The Private Member’s Bill seeks to repeal the current legislation that includes, the Liquor Act, the Portable Spirit Act, and the Enguli (Manufacturing and Licensing) Act, all enacted in the 1960s which have become obsolete to address contemporary challenges of excessive consumption of alcoholic drinks.

Opendi is concerned that the harmful use of alcoholic drinks causes a high burden of disease and has significant social and economic consequences like domestic violence that often results in harm to people.

She said that the Bill will comprehensively address the regulation of the manufacture and importation, sale and consumption of alcoholic drinks.

She also wants the law to regulate the promotion and advertisement of alcoholic drinks as well as the treatment and rehabilitation of persons affected by alcoholic drinks among others.

“The current legislations have their weaknesses and we need stringent measures or penalties to control the consumption of alcohol and also its production in the country,” Opendi said.

Opendi added that although they cannot stop people from drinking alcohol, the government can regulate it the drinking hours.

Terego District Woman MP, Hon. Rose Obiga recounted the devastating effects of unregulated consumption of alcohol citing ‘City 5’, a local potent gin produced by City 5 Distillers in Arua City that killed at least 15 people in August this year.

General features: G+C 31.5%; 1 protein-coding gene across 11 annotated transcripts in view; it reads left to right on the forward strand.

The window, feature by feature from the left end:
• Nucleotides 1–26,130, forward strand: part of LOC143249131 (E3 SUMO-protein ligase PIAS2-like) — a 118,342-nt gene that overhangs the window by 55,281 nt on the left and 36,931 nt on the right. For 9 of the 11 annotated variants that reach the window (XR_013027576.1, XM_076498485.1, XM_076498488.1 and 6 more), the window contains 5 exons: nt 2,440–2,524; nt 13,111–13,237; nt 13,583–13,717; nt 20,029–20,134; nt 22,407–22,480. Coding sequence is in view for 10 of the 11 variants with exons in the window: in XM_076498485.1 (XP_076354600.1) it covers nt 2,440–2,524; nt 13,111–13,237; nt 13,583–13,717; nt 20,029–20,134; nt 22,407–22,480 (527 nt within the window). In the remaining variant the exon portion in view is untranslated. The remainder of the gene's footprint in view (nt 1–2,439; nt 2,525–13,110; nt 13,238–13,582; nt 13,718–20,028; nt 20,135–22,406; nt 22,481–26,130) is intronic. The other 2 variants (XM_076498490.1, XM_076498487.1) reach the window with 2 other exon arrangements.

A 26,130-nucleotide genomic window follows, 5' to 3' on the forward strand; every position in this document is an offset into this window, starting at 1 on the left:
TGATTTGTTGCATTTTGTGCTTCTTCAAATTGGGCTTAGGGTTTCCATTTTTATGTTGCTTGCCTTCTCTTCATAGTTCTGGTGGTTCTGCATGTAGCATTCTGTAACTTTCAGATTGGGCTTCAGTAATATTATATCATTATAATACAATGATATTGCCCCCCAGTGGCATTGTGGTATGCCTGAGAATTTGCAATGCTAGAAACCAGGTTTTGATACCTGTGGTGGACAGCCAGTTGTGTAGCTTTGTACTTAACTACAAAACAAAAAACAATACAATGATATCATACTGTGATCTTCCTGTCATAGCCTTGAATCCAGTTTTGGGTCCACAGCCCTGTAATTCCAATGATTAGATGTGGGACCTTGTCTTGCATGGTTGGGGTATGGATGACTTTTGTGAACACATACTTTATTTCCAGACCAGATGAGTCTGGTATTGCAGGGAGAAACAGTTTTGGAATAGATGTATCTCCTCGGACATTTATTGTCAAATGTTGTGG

“Recently, we lost a big number of our people; I would like to allude to the fact that many heavy alcohol consumers do not take care of their families. It iss a major source of domestic violence, failure to pay school fees, take care of their children and wives,” she said.

Equally, Amuru District Woman Representative, Hon. Lucy Akello said that the Bill will help curb the production, sale and consumption of dangerous brands of alcohol that have become too cheap to consumers including children in the country.

Hon. Medard Lubega Sseggona (NUP, Busiro County East) condemned the proponents of the Bill for sexualizing it.

“By saying that people fail to take care of children and wives, what happens to the wives who drink?” he questioned.

Anita Among however said that it was a fact that when people drink too much alcohol, many of them fail to take care of their families.

In 2019, the Ministry of Health formulated the National Alcohol Control Policy that guides stakeholders’ actions by all relevant stakeholders to reduce the harmful use of alcohol but the policy has not been well considered and implemented.

Notably, the World Health Organization Global Status Report on Alcohol and Health of 2018 ranked Uganda among the top alcohol per capita consuming countries in Africa.

Uganda was also ranked the leading per capita consumer in East Africa.